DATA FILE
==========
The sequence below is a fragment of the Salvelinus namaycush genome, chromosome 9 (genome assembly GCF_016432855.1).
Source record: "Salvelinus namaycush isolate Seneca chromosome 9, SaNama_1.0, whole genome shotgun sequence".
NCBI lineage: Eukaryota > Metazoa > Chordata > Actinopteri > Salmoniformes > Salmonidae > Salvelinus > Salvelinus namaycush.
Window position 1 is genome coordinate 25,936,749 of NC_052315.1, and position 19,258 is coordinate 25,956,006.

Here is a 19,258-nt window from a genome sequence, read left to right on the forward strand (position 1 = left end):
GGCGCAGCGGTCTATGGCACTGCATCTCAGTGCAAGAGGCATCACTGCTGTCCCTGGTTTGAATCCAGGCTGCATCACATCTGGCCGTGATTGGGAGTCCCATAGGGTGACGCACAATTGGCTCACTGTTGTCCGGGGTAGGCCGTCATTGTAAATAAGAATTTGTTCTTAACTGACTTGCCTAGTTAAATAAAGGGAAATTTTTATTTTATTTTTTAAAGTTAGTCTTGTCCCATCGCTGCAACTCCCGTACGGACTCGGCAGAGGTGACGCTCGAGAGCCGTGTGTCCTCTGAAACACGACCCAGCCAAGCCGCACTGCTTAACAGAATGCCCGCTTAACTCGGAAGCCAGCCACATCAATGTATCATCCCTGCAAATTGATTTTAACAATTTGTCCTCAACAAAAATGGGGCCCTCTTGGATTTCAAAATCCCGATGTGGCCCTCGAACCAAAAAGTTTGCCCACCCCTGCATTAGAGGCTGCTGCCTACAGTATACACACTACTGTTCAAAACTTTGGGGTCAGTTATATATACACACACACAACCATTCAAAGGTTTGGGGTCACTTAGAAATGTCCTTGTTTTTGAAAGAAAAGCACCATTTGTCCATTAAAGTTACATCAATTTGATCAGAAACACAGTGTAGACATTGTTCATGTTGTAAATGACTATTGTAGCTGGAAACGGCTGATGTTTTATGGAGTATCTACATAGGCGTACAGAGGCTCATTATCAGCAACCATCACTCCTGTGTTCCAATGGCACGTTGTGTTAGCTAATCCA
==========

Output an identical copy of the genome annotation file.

The sequence below is a fragment of the Salvelinus namaycush genome, chromosome 9 (genome assembly GCF_016432855.1).
Source record: "Salvelinus namaycush isolate Seneca chromosome 9, SaNama_1.0, whole genome shotgun sequence".
NCBI lineage: Eukaryota > Metazoa > Chordata > Actinopteri > Salmoniformes > Salmonidae > Salvelinus > Salvelinus namaycush.
Window position 1 is genome coordinate 25,936,749 of NC_052315.1, and position 19,258 is coordinate 25,956,006.

Here is a 19,258-nt window from a genome sequence, read left to right on the forward strand (position 1 = left end):
GGCGCAGCGGTCTATGGCACTGCATCTCAGTGCAAGAGGCATCACTGCTGTCCCTGGTTTGAATCCAGGCTGCATCACATCTGGCCGTGATTGGGAGTCCCATAGGGTGACGCACAATTGGCTCACTGTTGTCCGGGGTAGGCCGTCATTGTAAATAAGAATTTGTTCTTAACTGACTTGCCTAGTTAAATAAAGGGAAATTTTTATTTTATTTTTTAAAGTTAGTCTTGTCCCATCGCTGCAACTCCCGTACGGACTCGGCAGAGGTGACGCTCGAGAGCCGTGTGTCCTCTGAAACACGACCCAGCCAAGCCGCACTGCTTAACAGAATGCCCGCTTAACTCGGAAGCCAGCCACATCAATGTATCATCCCTGCAAATTGATTTTAACAATTTGTCCTCAACAAAAATGGGGCCCTCTTGGATTTCAAAATCCCGATGTGGCCCTCGAACCAAAAAGTTTGCCCACCCCTGCATTAGAGGCTGCTGCCTACAGTATACACACTACTGTTCAAAACTTTGGGGTCAGTTATATATACACACACACAACCATTCAAAGGTTTGGGGTCACTTAGAAATGTCCTTGTTTTTGAAAGAAAAGCACCATTTGTCCATTAAAGTTACATCAATTTGATCAGAAACACAGTGTAGACATTGTTCATGTTGTAAATGACTATTGTAGCTGGAAACGGCTGATGTTTTATGGAGTATCTACATAGGCGTACAGAGGCTCATTATCAGCAACCATCACTCCTGTGTTCCAATGGCACGTTGTGTTAGCTAATCCA